Llewellyn McKernan has a master’s degree in creative writing from Brown University. She has been an adjunct English instructor at St. Mary’s College, University of Arkansas, and Marshall University.  She has four books of poetry, including her latest, Pencil Memory, from Finishing Line Press.  Her poetry has also been published in such literary journals as The Kenyon Review, The Antietam Review, Now & Then, Appalachian Journal, Appalachian Heritage, and Southern Poetry Review. She lives on a rural route in West Virginia, with a creek in front of her house and a mountain in back.


Breakfast on the Porch


The who of the owl starts
the day, though the boy never moves
from the bird in his palms

and pock-marked Mary
keeps on looking down at her eaten-
away hand.

Truth is simple, once
you find it.  Desire unwinds
like a clock, slows down but never

stops, coolly awake in the pallid
coma of a hot June morning.
I sit in a cobra-colored

wicker chair, staring
at the vacant thrust of the weather,
a radiant green wall of leaves threatening

to dislodge me from every season.
A pod of pastry bursts in my mouth,
my soles absorb the porch’s spineless

repose, one of the rough and ready
knotholes opens like an eye.
Berries thumb and tap on the railing,

going from pale green to rose
to the blue patina of dusk
without the help of a single syllable.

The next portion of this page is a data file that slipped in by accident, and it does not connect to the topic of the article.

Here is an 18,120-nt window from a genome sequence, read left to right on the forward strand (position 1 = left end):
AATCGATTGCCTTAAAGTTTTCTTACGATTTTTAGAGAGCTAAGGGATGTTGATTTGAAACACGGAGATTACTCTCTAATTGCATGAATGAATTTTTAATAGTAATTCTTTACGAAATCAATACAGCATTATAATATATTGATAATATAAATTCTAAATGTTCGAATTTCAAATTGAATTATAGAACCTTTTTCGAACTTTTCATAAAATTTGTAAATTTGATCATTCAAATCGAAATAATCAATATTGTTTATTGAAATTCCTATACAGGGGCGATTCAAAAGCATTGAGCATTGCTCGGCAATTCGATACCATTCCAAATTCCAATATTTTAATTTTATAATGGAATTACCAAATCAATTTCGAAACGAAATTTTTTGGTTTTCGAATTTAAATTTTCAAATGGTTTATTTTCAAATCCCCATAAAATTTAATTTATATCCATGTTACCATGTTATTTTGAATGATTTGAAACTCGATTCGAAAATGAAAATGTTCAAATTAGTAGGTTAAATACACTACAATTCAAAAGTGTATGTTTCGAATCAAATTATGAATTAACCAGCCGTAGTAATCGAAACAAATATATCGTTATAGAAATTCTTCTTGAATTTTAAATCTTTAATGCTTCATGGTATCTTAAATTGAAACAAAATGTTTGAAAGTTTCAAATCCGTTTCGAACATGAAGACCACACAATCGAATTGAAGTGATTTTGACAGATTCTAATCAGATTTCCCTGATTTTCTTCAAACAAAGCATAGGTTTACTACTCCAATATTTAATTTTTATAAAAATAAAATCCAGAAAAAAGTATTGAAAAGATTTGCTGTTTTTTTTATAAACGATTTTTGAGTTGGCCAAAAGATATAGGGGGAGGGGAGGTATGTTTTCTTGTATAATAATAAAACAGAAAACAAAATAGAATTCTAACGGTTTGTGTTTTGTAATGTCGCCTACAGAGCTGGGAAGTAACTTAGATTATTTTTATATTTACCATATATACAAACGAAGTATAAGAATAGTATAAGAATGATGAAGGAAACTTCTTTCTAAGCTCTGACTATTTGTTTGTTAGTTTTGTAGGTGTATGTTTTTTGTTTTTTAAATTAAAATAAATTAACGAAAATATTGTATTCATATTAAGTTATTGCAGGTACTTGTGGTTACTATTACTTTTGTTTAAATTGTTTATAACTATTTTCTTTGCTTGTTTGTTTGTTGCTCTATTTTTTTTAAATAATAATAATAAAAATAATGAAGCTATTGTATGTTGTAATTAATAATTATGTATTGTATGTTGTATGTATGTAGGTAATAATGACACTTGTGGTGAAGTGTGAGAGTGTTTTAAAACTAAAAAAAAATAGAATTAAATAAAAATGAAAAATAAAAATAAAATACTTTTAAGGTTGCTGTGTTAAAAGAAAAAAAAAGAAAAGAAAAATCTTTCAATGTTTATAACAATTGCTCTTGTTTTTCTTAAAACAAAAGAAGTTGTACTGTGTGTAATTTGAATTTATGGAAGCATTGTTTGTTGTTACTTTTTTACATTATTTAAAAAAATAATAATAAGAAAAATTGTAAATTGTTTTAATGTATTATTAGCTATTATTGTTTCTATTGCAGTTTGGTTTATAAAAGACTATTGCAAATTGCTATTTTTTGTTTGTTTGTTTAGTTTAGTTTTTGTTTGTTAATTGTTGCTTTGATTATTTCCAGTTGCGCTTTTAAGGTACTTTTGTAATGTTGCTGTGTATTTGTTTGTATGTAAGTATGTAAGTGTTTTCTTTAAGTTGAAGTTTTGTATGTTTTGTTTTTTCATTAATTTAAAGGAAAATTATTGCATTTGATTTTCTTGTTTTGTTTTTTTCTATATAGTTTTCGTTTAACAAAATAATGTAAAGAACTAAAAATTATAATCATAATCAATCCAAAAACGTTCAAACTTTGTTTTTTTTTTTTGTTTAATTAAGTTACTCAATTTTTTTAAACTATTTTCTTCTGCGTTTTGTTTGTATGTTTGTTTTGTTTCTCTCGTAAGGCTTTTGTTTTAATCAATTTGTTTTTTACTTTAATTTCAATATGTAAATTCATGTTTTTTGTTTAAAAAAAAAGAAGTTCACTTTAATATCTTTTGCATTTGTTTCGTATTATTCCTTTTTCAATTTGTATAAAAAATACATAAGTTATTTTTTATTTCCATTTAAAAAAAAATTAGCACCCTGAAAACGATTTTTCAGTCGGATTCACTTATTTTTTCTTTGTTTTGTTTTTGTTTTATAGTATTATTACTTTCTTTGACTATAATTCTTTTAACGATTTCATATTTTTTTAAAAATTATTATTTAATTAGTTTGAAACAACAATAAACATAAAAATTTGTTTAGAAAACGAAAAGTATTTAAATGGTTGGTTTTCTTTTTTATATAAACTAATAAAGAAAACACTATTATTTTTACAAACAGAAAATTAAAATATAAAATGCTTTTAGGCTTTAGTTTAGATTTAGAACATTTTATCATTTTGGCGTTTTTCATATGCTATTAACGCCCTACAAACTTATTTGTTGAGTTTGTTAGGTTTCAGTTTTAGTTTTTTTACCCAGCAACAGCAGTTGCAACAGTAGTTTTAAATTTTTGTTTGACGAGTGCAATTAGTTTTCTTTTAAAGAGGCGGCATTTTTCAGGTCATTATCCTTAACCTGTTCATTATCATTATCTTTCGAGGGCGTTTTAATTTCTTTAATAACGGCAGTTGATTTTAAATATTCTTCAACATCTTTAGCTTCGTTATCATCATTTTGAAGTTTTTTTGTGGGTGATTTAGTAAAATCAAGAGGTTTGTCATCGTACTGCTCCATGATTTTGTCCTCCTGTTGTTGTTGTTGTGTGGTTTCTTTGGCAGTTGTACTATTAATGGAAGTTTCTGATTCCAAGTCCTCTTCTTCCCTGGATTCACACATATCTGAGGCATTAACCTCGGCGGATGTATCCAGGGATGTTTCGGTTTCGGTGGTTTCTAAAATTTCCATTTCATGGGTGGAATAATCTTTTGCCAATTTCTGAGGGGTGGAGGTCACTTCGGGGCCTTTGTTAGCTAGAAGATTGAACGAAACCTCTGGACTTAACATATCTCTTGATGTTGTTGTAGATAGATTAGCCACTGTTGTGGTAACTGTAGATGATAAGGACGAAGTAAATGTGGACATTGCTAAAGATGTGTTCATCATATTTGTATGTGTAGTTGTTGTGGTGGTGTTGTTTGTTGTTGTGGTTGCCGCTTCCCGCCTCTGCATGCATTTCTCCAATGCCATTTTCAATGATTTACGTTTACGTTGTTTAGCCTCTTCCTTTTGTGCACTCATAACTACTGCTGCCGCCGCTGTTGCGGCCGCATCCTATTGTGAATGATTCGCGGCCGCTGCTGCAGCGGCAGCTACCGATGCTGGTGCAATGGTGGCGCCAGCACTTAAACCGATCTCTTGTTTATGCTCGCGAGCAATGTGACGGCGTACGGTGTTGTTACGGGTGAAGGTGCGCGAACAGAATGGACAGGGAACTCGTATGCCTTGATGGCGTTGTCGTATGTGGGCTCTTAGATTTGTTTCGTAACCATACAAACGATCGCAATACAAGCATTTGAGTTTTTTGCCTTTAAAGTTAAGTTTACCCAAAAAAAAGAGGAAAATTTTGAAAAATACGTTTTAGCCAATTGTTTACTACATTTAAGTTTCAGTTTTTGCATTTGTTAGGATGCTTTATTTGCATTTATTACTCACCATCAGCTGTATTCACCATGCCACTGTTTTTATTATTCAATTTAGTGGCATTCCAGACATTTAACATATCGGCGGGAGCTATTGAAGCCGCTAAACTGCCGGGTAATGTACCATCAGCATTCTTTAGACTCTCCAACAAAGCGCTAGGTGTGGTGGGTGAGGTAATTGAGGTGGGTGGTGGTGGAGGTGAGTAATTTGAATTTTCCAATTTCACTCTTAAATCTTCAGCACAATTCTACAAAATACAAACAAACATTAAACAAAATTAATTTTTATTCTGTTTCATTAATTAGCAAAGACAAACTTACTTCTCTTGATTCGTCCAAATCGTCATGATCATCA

Evening Meal

The dish the clock turns into.
The watchdog with a star on its collar, statuesque beside the table.
The punk rock of the sunset, the Gallic streams of the carpet
   where my bare feet sit like dessert.
The oddly built hill of your chest, where your chin rests, as
   my gaze climbs to engage your eyes, cool as key-lime pie.
Clint and Holly’s stew, Barbara’s bread, and your cheesy jokes,
   the cook whistling out of range as if cooking on the range.
The small notebook of the child, opened to past life melodies,
   harmonic overtones of dusk lovely as the light that
   lives in all our untapped appetites.




Working in the Kitchen

The sauce hisses, its
white cat face grinning.
My shoulder blades
diddle the air, our
past flares, love threading
the red flesh of my heart
with its needle.

Flies buzzsaw, biting
the black air into pieces, licking
up its sugar, the stench
of garbage.

On the floor
my footprints cross and recross,
going in circles,
not vicious, but weary
from pantry to counter
to stove back to pantry: ruts
in the road of my empty,
full, empty.

Rain clouds
the window, plugging
the house up, the world
shrinks to a whole-note rest
in my own silenced song.

My body, blue
at the joints from loss,
with the kind of grief no other
source of energy
can rival.